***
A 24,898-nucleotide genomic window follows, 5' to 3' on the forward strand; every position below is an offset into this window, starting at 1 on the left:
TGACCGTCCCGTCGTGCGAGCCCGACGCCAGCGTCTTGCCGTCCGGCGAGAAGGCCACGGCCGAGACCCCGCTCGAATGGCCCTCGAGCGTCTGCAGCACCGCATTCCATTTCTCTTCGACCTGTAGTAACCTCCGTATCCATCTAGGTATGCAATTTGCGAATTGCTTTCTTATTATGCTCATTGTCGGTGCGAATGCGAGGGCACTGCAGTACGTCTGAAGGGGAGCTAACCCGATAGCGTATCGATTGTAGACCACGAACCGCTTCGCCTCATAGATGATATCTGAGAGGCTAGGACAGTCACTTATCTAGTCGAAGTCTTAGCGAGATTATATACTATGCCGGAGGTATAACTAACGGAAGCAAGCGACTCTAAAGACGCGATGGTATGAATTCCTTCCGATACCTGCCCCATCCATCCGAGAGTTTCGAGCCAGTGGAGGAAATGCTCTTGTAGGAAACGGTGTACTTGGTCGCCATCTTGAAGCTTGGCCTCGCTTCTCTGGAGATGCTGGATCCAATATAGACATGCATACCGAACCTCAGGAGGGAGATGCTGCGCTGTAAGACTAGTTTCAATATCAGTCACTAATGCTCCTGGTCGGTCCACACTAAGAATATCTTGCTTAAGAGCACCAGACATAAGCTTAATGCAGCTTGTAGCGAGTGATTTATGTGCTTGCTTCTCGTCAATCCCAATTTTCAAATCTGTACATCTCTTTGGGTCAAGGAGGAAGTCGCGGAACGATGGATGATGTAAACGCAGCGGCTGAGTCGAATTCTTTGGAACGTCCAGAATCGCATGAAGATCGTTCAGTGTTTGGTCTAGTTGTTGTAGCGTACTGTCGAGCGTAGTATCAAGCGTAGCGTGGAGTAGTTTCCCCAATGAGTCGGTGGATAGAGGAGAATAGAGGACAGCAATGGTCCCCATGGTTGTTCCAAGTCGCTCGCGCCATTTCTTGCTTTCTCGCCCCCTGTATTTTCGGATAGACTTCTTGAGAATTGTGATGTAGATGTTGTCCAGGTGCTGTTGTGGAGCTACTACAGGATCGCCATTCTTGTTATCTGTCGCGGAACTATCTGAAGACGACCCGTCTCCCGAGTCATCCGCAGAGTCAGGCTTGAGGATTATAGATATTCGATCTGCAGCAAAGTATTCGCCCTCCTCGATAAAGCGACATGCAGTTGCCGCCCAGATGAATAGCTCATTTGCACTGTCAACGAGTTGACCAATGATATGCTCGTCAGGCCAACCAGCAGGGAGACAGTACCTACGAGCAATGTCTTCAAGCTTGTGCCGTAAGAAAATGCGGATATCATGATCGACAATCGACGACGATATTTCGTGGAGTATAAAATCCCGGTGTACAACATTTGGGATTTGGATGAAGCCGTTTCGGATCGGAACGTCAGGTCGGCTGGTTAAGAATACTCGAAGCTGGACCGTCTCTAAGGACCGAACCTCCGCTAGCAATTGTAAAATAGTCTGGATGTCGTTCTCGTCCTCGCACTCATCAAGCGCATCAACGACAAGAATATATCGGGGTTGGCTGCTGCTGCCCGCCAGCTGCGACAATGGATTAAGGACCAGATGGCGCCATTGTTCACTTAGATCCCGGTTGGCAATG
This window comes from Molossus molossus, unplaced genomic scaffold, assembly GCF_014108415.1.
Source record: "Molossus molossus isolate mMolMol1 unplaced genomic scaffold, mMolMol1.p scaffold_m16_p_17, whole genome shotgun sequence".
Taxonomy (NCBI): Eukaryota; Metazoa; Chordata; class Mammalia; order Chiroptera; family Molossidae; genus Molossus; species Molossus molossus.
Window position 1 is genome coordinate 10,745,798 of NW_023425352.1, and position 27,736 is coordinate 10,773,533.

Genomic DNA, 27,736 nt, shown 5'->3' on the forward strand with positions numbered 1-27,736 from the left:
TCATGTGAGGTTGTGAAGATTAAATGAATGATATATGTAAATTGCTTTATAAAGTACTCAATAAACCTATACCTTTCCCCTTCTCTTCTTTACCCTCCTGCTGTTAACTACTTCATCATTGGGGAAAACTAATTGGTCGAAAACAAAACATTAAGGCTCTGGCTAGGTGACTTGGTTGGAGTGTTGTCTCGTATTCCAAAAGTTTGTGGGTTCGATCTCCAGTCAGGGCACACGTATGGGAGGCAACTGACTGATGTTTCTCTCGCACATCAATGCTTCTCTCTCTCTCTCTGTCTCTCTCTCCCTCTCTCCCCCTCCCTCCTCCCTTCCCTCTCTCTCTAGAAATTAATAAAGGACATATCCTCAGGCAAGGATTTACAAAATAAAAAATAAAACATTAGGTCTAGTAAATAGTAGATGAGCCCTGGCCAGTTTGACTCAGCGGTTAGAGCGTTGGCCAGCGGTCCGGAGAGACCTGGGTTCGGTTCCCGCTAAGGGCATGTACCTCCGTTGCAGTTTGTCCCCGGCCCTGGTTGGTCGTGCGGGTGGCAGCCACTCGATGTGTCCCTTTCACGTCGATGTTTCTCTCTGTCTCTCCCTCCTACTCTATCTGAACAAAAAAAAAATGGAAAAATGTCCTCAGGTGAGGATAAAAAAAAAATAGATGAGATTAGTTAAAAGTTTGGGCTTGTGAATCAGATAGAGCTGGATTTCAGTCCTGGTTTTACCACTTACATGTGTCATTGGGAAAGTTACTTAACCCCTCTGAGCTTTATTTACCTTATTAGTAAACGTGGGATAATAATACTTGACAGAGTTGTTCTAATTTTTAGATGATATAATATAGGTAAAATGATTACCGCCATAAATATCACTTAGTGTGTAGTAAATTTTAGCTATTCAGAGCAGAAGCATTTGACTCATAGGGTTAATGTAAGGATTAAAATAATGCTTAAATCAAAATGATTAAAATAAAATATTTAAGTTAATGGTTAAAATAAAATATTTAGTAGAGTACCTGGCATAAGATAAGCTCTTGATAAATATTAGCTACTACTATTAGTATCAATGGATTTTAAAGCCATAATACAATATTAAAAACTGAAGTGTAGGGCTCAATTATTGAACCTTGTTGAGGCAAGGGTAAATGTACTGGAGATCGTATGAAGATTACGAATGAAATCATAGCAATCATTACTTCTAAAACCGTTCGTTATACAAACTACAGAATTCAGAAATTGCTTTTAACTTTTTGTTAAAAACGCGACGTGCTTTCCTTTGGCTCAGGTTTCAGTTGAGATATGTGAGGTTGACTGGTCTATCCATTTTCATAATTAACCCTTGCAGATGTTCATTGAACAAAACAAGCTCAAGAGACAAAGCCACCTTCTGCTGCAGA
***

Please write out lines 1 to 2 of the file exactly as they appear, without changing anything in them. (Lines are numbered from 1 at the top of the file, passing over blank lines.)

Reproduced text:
A 24,898-nucleotide genomic window follows, 5' to 3' on the forward strand; every position below is an offset into this window, starting at 1 on the left:
TGACCGTCCCGTCGTGCGAGCCCGACGCCAGCGTCTTGCCGTCCGGCGAGAAGGCCACGGCCGAGACCCCGCTCGAATGGCCCTCGAGCGTCTGCAGCACCGCATTCCATTTCTCTTCGACCTGTAGTAACCTCCGTATCCATCTAGGTATGCAATTTGCGAATTGCTTTCTTATTATGCTCATTGTCGGTGCGAATGCGAGGGCACTGCAGTACGTCTGAAGGGGAGCTAACCCGATAGCGTATCGATTGTAGACCACGAACCGCTTCGCCTCATAGATGATATCTGAGAGGCTAGGACAGTCACTTATCTAGTCGAAGTCTTAGCGAGATTATATACTATGCCGGAGGTATAACTAACGGAAGCAAGCGACTCTAAAGACGCGATGGTATGAATTCCTTCCGATACCTGCCCCATCCATCCGAGAGTTTCGAGCCAGTGGAGGAAATGCTCTTGTAGGAAACGGTGTACTTGGTCGCCATCTTGAAGCTTGGCCTCGCTTCTCTGGAGATGCTGGATCCAATATAGACATGCATACCGAACCTCAGGAGGGAGATGCTGCGCTGTAAGACTAGTTTCAATATCAGTCACTAATGCTCCTGGTCGGTCCACACTAAGAATATCTTGCTTAAGAGCACCAGACATAAGCTTAATGCAGCTTGTAGCGAGTGATTTATGTGCTTGCTTCTCGTCAATCCCAATTTTCAAATCTGTACATCTCTTTGGGTCAAGGAGGAAGTCGCGGAACGATGGATGATGTAAACGCAGCGGCTGAGTCGAATTCTTTGGAACGTCCAGAATCGCATGAAGATCGTTCAGTGTTTGGTCTAGTTGTTGTAGCGTACTGTCGAGCGTAGTATCAAGCGTAGCGTGGAGTAGTTTCCCCAATGAGTCGGTGGATAGAGGAGAATAGAGGACAGCAATGGTCCCCATGGTTGTTCCAAGTCGCTCGCGCCATTTCTTGCTTTCTCGCCCCCTGTATTTTCGGATAGACTTCTTGAGAATTGTGATGTAGATGTTGTCCAGGTGCTGTTGTGGAGCTACTACAGGATCGCCATTCTTGTTATCTGTCGCGGAACTATCTGAAGACGACCCGTCTCCCGAGTCATCCGCAGAGTCAGGCTTGAGGATTATAGATATTCGATCTGCAGCAAAGTATTCGCCCTCCTCGATAAAGCGACATGCAGTTGCCGCCCAGATGAATAGCTCATTTGCACTGTCAACGAGTTGACCAATGATATGCTCGTCAGGCCAACCAGCAGGGAGACAGTACCTACGAGCAATGTCTTCAAGCTTGTGCCGTAAGAAAATGCGGATATCATGATCGACAATCGACGACGATATTTCGTGGAGTATAAAATCCCGGTGTACAACATTTGGGATTTGGATGAAGCCGTTTCGGATCGGAACGTCAGGTCGGCTGGTTAAGAATACTCGAAGCTGGACCGTCTCTAAGGACCGAACCTCCGCTAGCAATTGTAAAATAGTCTGGATGTCGTTCTCGTCCTCGCACTCATCAAGCGCATCAACGACAAGAATATATCGGGGTTGGCTGCTGCTGCCCGCCAGCTGCGACAATGGATTAAGGACCAGATGGCGCCATTGTTCACTTAGATCCCGGTTGGCAATG